Even increasing physical activity in midlife reduces mortality by a third
A study published in the JAMA Network Open this week (March 8th, 2019) provided further evidence that regular exercise reduces the risk of dying by 29% to 36%. More shockingly, for inactive individuals, even increasing physical activity during midlife was associated with 32% to 35% lower risk for mortality - this translates to a reduction of death by a third!
The authors looked at 315,059 participants in the US and surveyed how physically active the participants were in different stages their lives (at age groups of 15-18, 19-29, 35-39, and 40-61 years) and tracked their mortality records over time. With a mean follow-up of 13.6 years, 71,377 participants died from any cause, including 22,219 due to cardiovascular disease (CVD) and 16,388 due to cancer.
Compared with participants who were consistently inactive throughout adulthood, participants who maintained the highest amount of physical activity in each age period were at lower risks for (1) all-cause, (2) CVD-related, and even (3) cancer-related mortality.
The health-promoting / death-defying effects of exercise is preserved in those participants that only started regular exercises later in life. Adults who were less active throughout most of the adult life but increased physical activity in later adulthood (40-61 years of age) also had lower risk for all-cause (HR, 0.65; 95% CI, 0.62-0.68), CVD-related (HR, 0.57; 95% CI, 0.53-0.61), and cancer-related (HR, 0.84; 95% CI, 0.77-0.92) mortality.
Pedro F. Saint-Maurice, PhD, from the National Cancer Institute, Rockville, Maryland, and colleagues in JAMA Network Open that 2 to 7 hours/week of leisure-time physical activity (LTPA) was associated with 29%-36% decreased risk for all-cause mortality, 32%-43% risk for CVD-related mortality, and 14%-16% decreased risk for cancer mortality compared to subjects with 1 hour/week or less of LTPA.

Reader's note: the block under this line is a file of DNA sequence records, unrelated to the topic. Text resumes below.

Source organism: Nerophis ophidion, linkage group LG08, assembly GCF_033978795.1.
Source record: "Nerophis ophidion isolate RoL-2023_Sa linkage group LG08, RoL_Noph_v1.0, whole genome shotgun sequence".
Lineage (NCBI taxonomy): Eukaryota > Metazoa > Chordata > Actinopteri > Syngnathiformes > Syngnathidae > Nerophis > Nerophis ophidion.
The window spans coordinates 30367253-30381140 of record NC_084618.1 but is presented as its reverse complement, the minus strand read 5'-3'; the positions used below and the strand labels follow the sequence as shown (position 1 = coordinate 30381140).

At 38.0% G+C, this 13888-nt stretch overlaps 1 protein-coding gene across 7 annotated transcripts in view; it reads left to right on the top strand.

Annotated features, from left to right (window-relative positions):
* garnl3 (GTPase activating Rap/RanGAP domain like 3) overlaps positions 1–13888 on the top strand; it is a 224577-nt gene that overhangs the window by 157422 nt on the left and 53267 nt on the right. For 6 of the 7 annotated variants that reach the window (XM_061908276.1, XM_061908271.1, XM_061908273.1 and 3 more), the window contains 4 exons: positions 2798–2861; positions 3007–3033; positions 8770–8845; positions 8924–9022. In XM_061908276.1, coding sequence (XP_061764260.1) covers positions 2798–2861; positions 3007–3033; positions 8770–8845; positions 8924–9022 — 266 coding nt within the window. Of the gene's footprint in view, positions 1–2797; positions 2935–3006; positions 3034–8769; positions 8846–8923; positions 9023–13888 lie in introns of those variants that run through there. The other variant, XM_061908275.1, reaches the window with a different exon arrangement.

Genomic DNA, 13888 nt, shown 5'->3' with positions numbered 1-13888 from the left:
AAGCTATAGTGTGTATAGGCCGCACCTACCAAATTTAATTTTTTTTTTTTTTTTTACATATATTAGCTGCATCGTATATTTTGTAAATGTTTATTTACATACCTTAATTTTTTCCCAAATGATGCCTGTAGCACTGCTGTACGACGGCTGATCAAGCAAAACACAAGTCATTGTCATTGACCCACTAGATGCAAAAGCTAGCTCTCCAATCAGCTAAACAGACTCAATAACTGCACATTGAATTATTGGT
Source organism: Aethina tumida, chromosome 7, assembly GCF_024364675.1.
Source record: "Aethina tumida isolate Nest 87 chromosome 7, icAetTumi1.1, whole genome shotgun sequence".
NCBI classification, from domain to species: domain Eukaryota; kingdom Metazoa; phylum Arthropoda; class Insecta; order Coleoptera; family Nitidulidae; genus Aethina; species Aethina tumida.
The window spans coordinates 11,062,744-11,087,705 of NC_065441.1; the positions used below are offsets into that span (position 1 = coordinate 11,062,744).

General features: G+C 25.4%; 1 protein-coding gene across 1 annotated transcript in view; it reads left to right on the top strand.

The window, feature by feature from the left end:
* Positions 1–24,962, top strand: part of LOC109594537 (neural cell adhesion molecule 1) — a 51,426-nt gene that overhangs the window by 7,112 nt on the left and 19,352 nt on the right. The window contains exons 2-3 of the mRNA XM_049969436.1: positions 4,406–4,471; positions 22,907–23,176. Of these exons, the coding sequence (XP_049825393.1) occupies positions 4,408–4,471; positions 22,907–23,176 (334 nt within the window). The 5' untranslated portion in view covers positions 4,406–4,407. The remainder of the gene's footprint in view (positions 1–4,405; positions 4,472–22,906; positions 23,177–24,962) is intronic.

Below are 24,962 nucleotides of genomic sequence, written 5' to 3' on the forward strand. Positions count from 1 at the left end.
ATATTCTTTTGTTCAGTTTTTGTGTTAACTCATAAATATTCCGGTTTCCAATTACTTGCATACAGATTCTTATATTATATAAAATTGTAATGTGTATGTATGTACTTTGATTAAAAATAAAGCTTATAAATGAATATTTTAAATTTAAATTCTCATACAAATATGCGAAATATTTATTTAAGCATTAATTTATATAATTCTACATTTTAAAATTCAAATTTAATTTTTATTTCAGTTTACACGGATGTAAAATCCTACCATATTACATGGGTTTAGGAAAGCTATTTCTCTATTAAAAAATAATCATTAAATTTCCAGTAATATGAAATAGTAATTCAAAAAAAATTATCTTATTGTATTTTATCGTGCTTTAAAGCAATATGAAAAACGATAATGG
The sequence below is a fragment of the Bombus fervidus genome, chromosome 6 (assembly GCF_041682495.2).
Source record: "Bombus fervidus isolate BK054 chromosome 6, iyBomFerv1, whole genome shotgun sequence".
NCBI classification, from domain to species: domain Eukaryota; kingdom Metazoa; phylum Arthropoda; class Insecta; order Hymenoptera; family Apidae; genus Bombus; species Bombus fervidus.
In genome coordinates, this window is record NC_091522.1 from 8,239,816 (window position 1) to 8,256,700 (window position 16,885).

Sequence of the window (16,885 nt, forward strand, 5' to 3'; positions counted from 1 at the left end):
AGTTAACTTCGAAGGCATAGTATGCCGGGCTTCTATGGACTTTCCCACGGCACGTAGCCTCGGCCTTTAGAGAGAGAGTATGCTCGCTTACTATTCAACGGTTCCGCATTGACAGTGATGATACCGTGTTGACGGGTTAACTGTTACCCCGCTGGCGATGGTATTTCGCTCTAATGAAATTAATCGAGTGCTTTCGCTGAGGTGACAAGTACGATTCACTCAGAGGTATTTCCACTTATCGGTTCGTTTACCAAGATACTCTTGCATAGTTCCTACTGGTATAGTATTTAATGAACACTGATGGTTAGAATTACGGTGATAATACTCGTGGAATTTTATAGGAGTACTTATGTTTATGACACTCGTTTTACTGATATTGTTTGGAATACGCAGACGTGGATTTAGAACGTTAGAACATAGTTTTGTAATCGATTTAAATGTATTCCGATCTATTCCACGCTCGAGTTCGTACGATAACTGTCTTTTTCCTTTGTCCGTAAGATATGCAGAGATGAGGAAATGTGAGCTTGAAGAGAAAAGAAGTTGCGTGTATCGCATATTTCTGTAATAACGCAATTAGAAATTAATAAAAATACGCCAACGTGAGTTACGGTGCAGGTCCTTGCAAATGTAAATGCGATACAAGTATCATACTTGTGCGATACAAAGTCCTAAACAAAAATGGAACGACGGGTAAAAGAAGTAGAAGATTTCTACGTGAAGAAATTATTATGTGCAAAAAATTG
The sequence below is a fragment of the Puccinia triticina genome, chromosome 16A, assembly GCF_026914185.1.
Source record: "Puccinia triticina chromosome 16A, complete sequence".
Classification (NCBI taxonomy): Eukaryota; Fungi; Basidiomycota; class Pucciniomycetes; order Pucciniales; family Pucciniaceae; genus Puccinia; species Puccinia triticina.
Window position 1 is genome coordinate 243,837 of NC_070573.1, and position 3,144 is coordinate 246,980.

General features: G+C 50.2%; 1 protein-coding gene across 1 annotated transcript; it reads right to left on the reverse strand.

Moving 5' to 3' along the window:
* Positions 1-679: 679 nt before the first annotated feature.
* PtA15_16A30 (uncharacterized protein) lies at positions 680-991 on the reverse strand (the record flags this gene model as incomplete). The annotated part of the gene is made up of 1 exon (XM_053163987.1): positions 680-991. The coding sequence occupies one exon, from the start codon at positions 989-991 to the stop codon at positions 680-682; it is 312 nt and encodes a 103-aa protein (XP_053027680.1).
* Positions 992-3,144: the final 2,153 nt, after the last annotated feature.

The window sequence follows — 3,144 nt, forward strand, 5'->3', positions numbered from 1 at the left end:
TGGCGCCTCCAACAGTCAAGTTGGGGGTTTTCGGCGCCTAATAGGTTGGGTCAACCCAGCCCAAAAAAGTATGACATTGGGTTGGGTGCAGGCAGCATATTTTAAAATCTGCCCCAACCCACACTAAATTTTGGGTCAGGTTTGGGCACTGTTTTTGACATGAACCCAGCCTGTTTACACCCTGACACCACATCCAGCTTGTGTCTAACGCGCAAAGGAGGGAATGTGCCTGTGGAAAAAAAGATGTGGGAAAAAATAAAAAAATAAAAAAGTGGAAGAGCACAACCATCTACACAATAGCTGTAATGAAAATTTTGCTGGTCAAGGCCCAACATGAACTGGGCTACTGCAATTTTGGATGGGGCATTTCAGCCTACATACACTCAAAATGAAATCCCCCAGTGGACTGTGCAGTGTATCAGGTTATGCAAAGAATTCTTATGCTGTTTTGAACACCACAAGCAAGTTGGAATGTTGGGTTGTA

Remarkably, the risk reductions in subjects who had maintained high LTPA from adolescence were similar to those in subjects who only became active in midlife.
"We had anticipated that participants who maintained the highest levels of activity throughout adulthood would be at lowest risk and were thus surprised to find that increasing activity early or late in adulthood was associated with comparable benefits...we specifically found that being inactive across early adulthood but increasing LTPA later at 40 to 61 years was associated with 16% to 43% risk reduction in mortality. These mortality benefits were comparable to those associated with maintaining LTPA in all age groups from adolescence and into adulthood."
At CardioQinetics, we believe that inactive middle aged / elderly adults should be encouraged to be more active, whereas young adults who are already active should strive to maintain their activity level as they get older.
Maybe midlife is not too late to start exercising afterall!
1. Saint-Maurice, P.F., et al. Association of leisure-time physical activity across the adult life course with all-cause and cause-specific mortality. JAMA Network Open. 2019;2(3):e190355. doi:10.1001/jamanetworkopen.2019.0355